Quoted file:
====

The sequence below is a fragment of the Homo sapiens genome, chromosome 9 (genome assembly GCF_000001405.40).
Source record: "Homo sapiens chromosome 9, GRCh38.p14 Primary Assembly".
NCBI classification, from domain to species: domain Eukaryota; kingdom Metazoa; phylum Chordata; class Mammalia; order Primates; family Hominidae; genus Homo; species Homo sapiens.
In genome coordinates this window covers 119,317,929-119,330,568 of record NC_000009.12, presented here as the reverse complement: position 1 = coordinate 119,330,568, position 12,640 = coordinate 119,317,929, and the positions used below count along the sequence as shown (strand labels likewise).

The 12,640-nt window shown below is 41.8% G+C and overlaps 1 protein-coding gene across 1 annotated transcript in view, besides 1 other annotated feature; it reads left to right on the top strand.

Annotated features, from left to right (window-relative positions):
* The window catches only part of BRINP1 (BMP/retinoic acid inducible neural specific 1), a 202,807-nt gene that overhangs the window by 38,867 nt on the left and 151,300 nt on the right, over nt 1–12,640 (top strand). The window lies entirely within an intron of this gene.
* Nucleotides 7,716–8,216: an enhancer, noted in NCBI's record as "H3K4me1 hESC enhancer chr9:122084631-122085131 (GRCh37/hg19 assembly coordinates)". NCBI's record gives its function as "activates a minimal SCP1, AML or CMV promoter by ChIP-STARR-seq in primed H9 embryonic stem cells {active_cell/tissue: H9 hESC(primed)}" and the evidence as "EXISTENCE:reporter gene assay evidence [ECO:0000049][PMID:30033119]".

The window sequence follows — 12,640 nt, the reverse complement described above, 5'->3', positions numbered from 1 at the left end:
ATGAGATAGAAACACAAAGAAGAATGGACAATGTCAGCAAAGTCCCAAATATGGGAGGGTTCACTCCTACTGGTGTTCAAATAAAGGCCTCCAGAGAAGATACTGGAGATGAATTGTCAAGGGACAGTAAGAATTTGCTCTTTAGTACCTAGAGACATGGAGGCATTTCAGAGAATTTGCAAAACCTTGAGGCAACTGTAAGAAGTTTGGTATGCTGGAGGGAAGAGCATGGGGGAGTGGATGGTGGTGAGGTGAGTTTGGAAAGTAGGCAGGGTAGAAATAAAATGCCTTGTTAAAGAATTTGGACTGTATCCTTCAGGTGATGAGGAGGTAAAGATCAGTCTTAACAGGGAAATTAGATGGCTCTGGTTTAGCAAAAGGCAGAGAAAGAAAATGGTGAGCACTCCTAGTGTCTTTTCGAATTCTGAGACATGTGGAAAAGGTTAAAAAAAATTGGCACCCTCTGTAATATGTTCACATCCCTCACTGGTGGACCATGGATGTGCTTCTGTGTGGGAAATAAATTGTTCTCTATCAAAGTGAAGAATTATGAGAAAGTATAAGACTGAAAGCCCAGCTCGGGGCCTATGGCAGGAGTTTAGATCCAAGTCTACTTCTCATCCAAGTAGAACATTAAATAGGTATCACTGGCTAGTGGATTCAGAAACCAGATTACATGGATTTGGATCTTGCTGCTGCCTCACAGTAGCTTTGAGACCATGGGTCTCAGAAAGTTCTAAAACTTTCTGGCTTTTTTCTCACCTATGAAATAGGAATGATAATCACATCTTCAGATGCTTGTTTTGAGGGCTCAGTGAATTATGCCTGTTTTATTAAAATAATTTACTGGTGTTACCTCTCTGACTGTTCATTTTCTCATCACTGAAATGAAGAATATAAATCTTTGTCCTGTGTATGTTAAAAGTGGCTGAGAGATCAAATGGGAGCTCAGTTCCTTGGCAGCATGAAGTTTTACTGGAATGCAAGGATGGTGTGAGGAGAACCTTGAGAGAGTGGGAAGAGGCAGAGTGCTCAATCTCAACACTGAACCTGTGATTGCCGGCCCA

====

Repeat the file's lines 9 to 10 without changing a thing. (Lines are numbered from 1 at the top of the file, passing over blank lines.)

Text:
The window sequence follows — 12,640 nt, the reverse complement described above, 5'->3', positions numbered from 1 at the left end:
ATGAGATAGAAACACAAAGAAGAATGGACAATGTCAGCAAAGTCCCAAATATGGGAGGGTTCACTCCTACTGGTGTTCAAATAAAGGCCTCCAGAGAAGATACTGGAGATGAATTGTCAAGGGACAGTAAGAATTTGCTCTTTAGTACCTAGAGACATGGAGGCATTTCAGAGAATTTGCAAAACCTTGAGGCAACTGTAAGAAGTTTGGTATGCTGGAGGGAAGAGCATGGGGGAGTGGATGGTGGTGAGGTGAGTTTGGAAAGTAGGCAGGGTAGAAATAAAATGCCTTGTTAAAGAATTTGGACTGTATCCTTCAGGTGATGAGGAGGTAAAGATCAGTCTTAACAGGGAAATTAGATGGCTCTGGTTTAGCAAAAGGCAGAGAAAGAAAATGGTGAGCACTCCTAGTGTCTTTTCGAATTCTGAGACATGTGGAAAAGGTTAAAAAAAATTGGCACCCTCTGTAATATGTTCACATCCCTCACTGGTGGACCATGGATGTGCTTCTGTGTGGGAAATAAATTGTTCTCTATCAAAGTGAAGAATTATGAGAAAGTATAAGACTGAAAGCCCAGCTCGGGGCCTATGGCAGGAGTTTAGATCCAAGTCTACTTCTCATCCAAGTAGAACATTAAATAGGTATCACTGGCTAGTGGATTCAGAAACCAGATTACATGGATTTGGATCTTGCTGCTGCCTCACAGTAGCTTTGAGACCATGGGTCTCAGAAAGTTCTAAAACTTTCTGGCTTTTTTCTCACCTATGAAATAGGAATGATAATCACATCTTCAGATGCTTGTTTTGAGGGCTCAGTGAATTATGCCTGTTTTATTAAAATAATTTACTGGTGTTACCTCTCTGACTGTTCATTTTCTCATCACTGAAATGAAGAATATAAATCTTTGTCCTGTGTATGTTAAAAGTGGCTGAGAGATCAAATGGGAGCTCAGTTCCTTGGCAGCATGAAGTTTTACTGGAATGCAAGGATGGTGTGAGGAGAACCTTGAGAGAGTGGGAAGAGGCAGAGTGCTCAATCTCAACACTGAACCTGTGATTGCCGGCCCA